Internet shopping is in a right old mess at the moment. Online retailers are being battered by conflicting information and a stunning court decision made today which could see the very existence of many Internet shops threatened.
This week, retailers were warming to the news that people were planning to spend more online this year than ever before. According to the study by Logan Tod, ebusiness consultants, around two-thirds of consumers are planning to spend more online in 2009 than in previous years. In spite of the credit crunch, it seems, we are willing to part with yet more cash on the Internet.
The problem is, this report comes only a month after a previous study which shows consumers are planning to spend less in 2009.
So which report can you believe on Internet shopping? Well, one was based on UK consumers and the other used USA consumers, so there is a difference. The Americans plan to spend much less this year, whereas the Brits plan to spend more. That’s interesting in itself, considering the British “conservative” approach to online shopping.
However, in spite of the potential boom in online shopping in Britain, it probably will not happen. That’s because lack of trust is raising it’s head again – today saw a report showing that online fraud has doubled in the past year. In a major turn of events, the main kind of credit card fraud is now “card not present” transactions, such as those on the phone and via the Internet. In previous years, fraud was more frequently caused by other methods, such as card cloning.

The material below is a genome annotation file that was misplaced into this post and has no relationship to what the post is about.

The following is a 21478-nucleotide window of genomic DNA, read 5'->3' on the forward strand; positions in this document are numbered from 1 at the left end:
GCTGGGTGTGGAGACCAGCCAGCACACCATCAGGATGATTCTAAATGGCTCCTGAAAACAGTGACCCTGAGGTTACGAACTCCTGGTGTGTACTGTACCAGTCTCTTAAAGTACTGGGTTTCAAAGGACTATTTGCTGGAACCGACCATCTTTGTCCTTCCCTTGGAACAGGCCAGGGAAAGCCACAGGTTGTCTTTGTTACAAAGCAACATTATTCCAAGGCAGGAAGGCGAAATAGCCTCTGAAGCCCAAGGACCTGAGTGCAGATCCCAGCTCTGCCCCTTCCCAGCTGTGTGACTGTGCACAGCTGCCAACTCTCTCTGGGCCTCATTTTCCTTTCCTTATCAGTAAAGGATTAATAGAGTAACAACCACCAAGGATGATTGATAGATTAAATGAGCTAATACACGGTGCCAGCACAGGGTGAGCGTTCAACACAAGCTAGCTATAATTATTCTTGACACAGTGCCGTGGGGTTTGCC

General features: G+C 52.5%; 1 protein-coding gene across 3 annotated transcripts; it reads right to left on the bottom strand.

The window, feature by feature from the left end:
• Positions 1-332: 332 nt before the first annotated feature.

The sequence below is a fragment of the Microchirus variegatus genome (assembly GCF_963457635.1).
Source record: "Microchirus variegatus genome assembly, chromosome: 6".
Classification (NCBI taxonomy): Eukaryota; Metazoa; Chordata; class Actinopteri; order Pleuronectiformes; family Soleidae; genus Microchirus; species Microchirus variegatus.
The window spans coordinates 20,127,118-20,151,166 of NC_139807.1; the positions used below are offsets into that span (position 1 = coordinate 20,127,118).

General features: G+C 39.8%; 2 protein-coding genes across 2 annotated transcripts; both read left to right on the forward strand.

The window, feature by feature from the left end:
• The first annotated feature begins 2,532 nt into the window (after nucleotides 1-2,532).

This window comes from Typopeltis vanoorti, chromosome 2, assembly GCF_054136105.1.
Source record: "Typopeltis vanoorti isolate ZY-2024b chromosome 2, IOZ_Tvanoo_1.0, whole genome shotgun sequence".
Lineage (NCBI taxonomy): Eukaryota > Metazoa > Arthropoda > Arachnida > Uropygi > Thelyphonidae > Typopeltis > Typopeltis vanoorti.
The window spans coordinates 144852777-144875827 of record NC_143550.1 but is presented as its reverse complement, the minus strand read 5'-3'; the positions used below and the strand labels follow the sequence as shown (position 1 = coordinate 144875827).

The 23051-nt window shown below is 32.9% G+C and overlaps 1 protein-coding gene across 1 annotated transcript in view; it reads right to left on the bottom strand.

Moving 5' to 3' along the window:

Shoppers are now facing two simultaneous threats when they use their credit card online. Firstly, they are raising their debt during harsh economic times, threatening their financial security. Secondly, there is now an increased risk of online fraud. In spite of the evidence that people are planning to spend more online this year, these two problems could combine to see the end to that.
And, there’s another problem which will make many online retailers think twice about what they do online. In an exceedingly strange ruling, the European Courts have decided today that consumers are entitled to a refund on items they have bought online regardless of how long ago they bought it.
Normally, people have around 30 days in which to change their mind and ask for their money back. This new ruling means you could sell an ebook today and the customer could ask for their money back – without needing to give a reason – in 10, 20 or 50 years time. In other words, the European Courts in one decision have transferred all the risk of selling anything to the provider of the item. If you sell anything online in Europe, you risk being asked for all the money back in years to come.
So, the credit crunch, the fraudsters, nervous shoppers and the European legal system could all now combine in one huge crash to bring and end to many online retailers dreams and send shoppers running back to the High Street. Or was that their plan all along?